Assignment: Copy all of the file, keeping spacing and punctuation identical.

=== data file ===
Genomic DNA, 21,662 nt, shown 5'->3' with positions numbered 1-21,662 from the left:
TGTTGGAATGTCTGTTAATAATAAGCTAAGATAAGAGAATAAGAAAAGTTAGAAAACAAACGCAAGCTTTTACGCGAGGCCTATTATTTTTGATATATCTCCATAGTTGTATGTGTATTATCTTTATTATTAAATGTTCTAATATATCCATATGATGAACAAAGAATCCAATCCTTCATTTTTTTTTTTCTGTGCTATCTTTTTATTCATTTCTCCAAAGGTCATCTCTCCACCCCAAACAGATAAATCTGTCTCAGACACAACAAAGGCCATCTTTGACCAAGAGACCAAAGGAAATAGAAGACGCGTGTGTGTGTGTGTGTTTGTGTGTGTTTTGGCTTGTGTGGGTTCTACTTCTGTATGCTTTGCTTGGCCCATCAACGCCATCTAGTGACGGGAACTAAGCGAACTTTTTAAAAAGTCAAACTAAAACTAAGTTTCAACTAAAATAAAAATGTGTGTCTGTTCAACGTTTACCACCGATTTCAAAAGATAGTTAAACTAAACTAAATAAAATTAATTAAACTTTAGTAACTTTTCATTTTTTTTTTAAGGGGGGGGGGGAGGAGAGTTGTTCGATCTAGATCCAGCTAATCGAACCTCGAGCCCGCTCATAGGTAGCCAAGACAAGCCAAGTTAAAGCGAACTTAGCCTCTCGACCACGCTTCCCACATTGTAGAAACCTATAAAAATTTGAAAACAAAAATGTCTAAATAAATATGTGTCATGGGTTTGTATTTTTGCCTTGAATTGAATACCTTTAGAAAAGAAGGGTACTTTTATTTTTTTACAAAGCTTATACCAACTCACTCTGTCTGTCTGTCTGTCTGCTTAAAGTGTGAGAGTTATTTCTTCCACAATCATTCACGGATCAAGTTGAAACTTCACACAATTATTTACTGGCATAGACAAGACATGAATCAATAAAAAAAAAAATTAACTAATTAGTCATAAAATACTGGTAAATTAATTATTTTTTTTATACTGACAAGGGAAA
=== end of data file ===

Genomic DNA, 21,662 nt, shown 5'->3' with positions numbered 1-21,662 from the left:
TGTTGGAATGTCTGTTAATAATAAGCTAAGATAAGAGAATAAGAAAAGTTAGAAAACAAACGCAAGCTTTTACGCGAGGCCTATTATTTTTGATATATCTCCATAGTTGTATGTGTATTATCTTTATTATTAAATGTTCTAATATATCCATATGATGAACAAAGAATCCAATCCTTCATTTTTTTTTTTCTGTGCTATCTTTTTATTCATTTCTCCAAAGGTCATCTCTCCACCCCAAACAGATAAATCTGTCTCAGACACAACAAAGGCCATCTTTGACCAAGAGACCAAAGGAAATAGAAGACGCGTGTGTGTGTGTGTGTTTGTGTGTGTTTTGGCTTGTGTGGGTTCTACTTCTGTATGCTTTGCTTGGCCCATCAACGCCATCTAGTGACGGGAACTAAGCGAACTTTTTAAAAAGTCAAACTAAAACTAAGTTTCAACTAAAATAAAAATGTGTGTCTGTTCAACGTTTACCACCGATTTCAAAAGATAGTTAAACTAAACTAAATAAAATTAATTAAACTTTAGTAACTTTTCATTTTTTTTTTAAGGGGGGGGGGGAGGAGAGTTGTTCGATCTAGATCCAGCTAATCGAACCTCGAGCCCGCTCATAGGTAGCCAAGACAAGCCAAGTTAAAGCGAACTTAGCCTCTCGACCACGCTTCCCACATTGTAGAAACCTATAAAAATTTGAAAACAAAAATGTCTAAATAAATATGTGTCATGGGTTTGTATTTTTGCCTTGAATTGAATACCTTTAGAAAAGAAGGGTACTTTTATTTTTTTACAAAGCTTATACCAACTCACTCTGTCTGTCTGTCTGTCTGCTTAAAGTGTGAGAGTTATTTCTTCCACAATCATTCACGGATCAAGTTGAAACTTCACACAATTATTTACTGGCATAGACAAGACATGAATCAATAAAAAAAAAAATTAACTAATTAGTCATAAAATACTGGTAAATTAATTATTTTTTTTATACTGACAAGGGAAA